While images from inner cities in Africa often depict terrible suffering, the tranquility and celebration of human beings reaching their full potential comes to life in a powerful way through the Africa Yoga Project.

Yoga Africa Project

The Africa Yoga Project is a non-profit organization established in 2007 with a mission to use the transformative power of yoga to empower communities and change lives.

According to an article in Conscious Life, the program got its start when former Wall Street Journal consultant Paige Elenson was on safari with her family in Kenya and spotted some locals practicing acrobatics in a rural area. A keen yoga enthusiast, she joined them and began to teach them some yoga moves. That’s where the idea to bring yoga into the neighborhoods and informal settlements of Nairobi was born. Elenson teamed up with yoga guru Baron Baptiste, and the Africa Yoga Project was born.  


Today over 6,000 Kenyans participate in more than 350 weekly community yoga classes in 80 locations, including community centers, orphanages, prisons and schools. In addition to teaching yoga, the program provides educational scholarships, job training, food stipends, temporary housing and health services to people in need. More than 72 teachers are employed, giving them an opportunity to take care of themselves and their families.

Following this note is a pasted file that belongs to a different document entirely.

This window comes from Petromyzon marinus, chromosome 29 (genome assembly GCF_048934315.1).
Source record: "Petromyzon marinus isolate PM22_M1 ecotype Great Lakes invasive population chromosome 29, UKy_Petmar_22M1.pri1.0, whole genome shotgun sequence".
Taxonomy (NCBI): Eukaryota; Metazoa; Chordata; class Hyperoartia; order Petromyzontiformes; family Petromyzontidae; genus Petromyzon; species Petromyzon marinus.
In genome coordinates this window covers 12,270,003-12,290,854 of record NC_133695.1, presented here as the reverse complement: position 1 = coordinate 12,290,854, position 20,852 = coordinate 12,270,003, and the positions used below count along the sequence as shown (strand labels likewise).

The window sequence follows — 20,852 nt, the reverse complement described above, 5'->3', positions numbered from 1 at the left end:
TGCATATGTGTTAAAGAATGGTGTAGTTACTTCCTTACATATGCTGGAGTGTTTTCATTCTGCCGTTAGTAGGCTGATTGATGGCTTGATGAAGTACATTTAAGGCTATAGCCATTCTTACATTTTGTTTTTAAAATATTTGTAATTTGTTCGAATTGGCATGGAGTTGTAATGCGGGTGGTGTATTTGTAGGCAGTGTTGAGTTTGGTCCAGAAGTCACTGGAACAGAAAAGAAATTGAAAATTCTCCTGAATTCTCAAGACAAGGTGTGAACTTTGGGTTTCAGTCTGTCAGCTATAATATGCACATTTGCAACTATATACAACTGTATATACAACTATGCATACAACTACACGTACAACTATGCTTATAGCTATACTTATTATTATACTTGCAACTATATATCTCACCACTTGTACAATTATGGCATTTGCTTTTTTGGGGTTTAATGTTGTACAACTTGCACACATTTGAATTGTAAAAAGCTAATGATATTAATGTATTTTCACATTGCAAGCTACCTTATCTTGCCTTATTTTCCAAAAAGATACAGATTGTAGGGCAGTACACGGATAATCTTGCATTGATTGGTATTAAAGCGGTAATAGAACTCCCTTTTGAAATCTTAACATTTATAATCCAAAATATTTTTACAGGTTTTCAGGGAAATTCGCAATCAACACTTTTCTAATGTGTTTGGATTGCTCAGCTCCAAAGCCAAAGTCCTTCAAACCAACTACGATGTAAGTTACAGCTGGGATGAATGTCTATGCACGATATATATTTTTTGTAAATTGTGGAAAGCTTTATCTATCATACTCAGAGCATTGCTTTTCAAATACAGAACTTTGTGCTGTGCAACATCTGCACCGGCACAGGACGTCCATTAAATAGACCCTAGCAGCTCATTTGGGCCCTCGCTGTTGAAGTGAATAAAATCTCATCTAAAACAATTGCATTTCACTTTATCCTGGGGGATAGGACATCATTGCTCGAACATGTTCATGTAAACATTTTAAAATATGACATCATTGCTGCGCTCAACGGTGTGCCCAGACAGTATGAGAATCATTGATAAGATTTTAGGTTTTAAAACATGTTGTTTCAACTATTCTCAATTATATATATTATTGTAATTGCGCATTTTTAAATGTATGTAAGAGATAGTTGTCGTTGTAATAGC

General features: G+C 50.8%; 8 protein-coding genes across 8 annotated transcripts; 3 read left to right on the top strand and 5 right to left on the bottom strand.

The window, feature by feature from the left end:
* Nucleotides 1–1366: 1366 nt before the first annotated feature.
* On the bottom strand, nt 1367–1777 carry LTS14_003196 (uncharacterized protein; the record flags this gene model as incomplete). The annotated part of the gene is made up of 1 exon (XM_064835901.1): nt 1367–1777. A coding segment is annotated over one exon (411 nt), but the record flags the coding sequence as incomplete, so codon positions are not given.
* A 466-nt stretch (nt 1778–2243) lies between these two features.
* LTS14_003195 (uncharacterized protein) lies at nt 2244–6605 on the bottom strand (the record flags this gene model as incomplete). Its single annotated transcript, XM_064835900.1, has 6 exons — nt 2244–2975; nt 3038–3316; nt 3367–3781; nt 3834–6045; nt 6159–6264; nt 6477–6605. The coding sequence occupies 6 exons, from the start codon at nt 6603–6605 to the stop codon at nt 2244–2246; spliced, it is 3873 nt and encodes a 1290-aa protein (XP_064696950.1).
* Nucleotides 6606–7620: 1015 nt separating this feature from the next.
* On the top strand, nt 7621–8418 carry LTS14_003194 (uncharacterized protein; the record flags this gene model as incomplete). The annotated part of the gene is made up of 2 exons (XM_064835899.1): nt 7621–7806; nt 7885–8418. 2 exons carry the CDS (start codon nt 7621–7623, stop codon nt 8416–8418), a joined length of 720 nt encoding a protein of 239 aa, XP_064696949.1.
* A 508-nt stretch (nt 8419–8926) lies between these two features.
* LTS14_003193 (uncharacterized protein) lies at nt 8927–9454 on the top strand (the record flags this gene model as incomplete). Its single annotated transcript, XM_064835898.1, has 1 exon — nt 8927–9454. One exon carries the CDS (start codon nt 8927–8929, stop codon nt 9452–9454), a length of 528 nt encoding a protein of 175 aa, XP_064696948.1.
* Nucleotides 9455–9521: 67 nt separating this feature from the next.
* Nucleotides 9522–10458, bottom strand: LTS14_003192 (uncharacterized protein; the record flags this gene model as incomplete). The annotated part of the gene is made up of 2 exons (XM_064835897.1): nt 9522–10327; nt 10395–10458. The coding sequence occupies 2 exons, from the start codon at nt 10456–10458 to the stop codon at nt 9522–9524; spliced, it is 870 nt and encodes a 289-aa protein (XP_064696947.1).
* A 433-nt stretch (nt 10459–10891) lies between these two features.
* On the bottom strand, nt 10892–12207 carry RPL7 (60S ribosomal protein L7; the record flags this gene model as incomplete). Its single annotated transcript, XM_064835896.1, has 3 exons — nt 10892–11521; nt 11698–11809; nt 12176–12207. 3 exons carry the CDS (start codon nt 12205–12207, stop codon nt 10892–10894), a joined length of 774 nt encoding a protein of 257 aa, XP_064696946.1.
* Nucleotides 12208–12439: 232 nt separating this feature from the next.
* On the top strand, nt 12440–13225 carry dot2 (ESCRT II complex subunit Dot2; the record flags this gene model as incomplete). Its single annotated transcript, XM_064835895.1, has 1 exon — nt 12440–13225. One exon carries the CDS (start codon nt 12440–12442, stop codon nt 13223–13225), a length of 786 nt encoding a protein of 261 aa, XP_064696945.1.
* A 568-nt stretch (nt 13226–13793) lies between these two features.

For Eliam Sandra Wanjiku, one of the young women trained to teach yoga, the project has been transformative.

“[M]y life was a mess. I was a rude girl who would fight with anyone. I used to live in a mud house with no water or toilet. I thought yoga was a cult for the rich,” Wanjiku says of her life before she became involved with the Africa Yoga Project. The first time she tried yoga, however, she felt a tremendous shift.  “During my first yoga class, I felt like a big burden had been lifted from my back and I suddenly felt like a new, full person.

For Wanjiku, that first class became the beginning of a new life. “The Africa Project has changed my life in many ways;” she says. “I am now a responsible mother. I’m more polite, and I live in a good house with water and plumbing.”

Her story speaks volumes about the impact of the Africa Yoga Project and its impact throughout Kenya.

The nucleus of the project is housed in the Shrine Center in the heart of Nairobi. There, hundreds of young people come to be trained as yoga instructors. It’s also where yogis from throughout the world come to volunteer through the organization’s various charities. Scholarship participants from Ethopia, South Africa, Rwanda, Sierra Leone, Israel and Palestine also took part in a 200-your training course, with the hope that they will bring Africa Yoga Project back to their communities, reports Elenson in the Conscious Life article.